Use the research to be relevant
The research you have commissioned should inform everything you do – how you speak to your prospects, where you speak to them, the language you use, the problem you solve for; the pricing of your product. All this has been designed to help your sales teams become more relevant and effective.
We can look at this in terms of the potential reasons that customers are not coming to you.
- The optimized sales process will help get more people to know about you, but if you have understood that trust is an issue; you are too small or too new, you need a different communications approach that focuses on your credentials and expertise.
- This might also lead you down a different path to look at partner programs where you can benefit from the market presence and resources of a larger company to support you, train you and hold you accountable, exactly as we do with HubSpot.
- If you have understood that people just don’t see why they need your product – very common for innovative solutions, you will need to focus on the need or opportunity that your product creates and back it up with as much evidence as you can.
- Technical integration can be a big problem in markets like financial services where legacy systems dominate. Yes they’re expensive, but they are also well-understood and robust, and if you are offering a cloud-based system when everyone is used to mainframes and data centres, you know you have to answer the question about integration before you can deal with the cost-benefit. Why? Because the cost of something going wrong, and the effort of integration often far outweighs the operational savings a new product provides.
So far, we’ve talked about sales, automation, video outreach, using the research to boost results.
That’s because this type of selling will provide the quickest results in the short-term, if you follow these rules, use the research and reach the email volumes. Going back to our examples above – if you are in this situation, the lack of time will be a bigger issue than the cost of client acquisition in the short-term.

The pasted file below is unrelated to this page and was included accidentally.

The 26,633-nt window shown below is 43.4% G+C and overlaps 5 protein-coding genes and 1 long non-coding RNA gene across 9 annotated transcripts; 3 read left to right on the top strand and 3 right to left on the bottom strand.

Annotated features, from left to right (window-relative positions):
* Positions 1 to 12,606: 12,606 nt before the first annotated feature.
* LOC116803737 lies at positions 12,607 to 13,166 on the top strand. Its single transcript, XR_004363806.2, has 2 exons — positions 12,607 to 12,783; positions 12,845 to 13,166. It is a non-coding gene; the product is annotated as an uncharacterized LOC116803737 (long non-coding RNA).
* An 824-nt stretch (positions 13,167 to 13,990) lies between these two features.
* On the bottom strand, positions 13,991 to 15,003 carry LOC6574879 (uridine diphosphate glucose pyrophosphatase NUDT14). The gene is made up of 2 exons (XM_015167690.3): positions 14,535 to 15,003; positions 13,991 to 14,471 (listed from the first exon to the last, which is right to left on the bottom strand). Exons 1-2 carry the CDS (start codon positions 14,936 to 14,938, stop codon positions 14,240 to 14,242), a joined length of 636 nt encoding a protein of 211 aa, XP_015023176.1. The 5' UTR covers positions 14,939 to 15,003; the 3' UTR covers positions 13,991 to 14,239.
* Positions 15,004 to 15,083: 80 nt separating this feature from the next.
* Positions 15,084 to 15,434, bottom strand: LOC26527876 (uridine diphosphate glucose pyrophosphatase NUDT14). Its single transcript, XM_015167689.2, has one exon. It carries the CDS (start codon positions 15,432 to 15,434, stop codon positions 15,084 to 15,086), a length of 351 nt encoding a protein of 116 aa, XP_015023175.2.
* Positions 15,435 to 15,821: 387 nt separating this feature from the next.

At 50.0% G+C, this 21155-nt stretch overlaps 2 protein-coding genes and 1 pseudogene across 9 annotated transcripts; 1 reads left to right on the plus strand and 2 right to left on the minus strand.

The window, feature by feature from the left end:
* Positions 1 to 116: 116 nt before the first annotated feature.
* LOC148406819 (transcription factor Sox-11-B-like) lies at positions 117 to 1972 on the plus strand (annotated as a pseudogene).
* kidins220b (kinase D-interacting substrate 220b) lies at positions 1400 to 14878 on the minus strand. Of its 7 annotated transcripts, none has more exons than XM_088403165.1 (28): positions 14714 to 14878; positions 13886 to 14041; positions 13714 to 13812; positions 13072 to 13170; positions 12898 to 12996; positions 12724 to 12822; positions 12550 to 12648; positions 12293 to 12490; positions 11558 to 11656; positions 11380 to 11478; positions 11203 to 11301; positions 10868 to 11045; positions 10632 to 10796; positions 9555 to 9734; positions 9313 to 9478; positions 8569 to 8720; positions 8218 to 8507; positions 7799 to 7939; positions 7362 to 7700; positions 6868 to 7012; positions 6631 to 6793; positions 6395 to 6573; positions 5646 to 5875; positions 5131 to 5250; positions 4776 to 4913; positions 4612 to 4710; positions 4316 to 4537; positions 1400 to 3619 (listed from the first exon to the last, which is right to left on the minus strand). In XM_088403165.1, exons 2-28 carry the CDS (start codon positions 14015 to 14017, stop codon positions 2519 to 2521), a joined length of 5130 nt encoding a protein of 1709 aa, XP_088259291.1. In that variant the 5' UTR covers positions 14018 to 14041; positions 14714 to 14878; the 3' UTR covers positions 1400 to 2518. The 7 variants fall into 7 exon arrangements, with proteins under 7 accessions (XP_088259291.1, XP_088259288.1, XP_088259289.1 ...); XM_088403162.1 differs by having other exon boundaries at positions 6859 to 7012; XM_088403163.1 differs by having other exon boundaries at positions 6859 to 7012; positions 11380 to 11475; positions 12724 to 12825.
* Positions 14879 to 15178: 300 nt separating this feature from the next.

BUT in the long-term this type of selling is more expensive and less efficient than a technique called inbound marketing.
Although inbound marketing will take longer to generate leads, once the pipeline is full and flowing there will be far more leads than cold calling can produce, and those leads will be easier for your sales team to convert too. This means we need to run the two strategies in parallel, because we must look beyond the short-term issue to the future of the company.
What is inbound marketing?
Inbound marketing is the process of attracting customers to a company’s products and services through content that helps them as they seek a solution to their needs
The internet has created a new paradigm – a shift in the balance of power between buyer and seller. Now it’s easy. Prospects can research a solution to their needs long before they talk to a buyer, and the place where they do their research is online.
That is why details about your products and services must be discoverable to those people who need it, when they need it.
Techniques like search engine optimisation (SEO, see below) are employed to ensure the information can be found when someone is searching for an answer, and the content is placed on social media channels where people might be looking.
The key is that when a customer gets in touch, they are already seeking what you are offering, and that makes them far more receptive to your offer.
What to expect
In our own experience of using these techniques, the first thing that happens in that your SEO ranking begins to rise.
That means, when people search for the thing you are solving for, your website or landing pages appear higher up in the list of answers that Google or the other search engines like Bing, provide.
When people search for a particular solution, they only tend to look at the top 5 answers, so ranking highly answers the objection – no one knows about you or your products.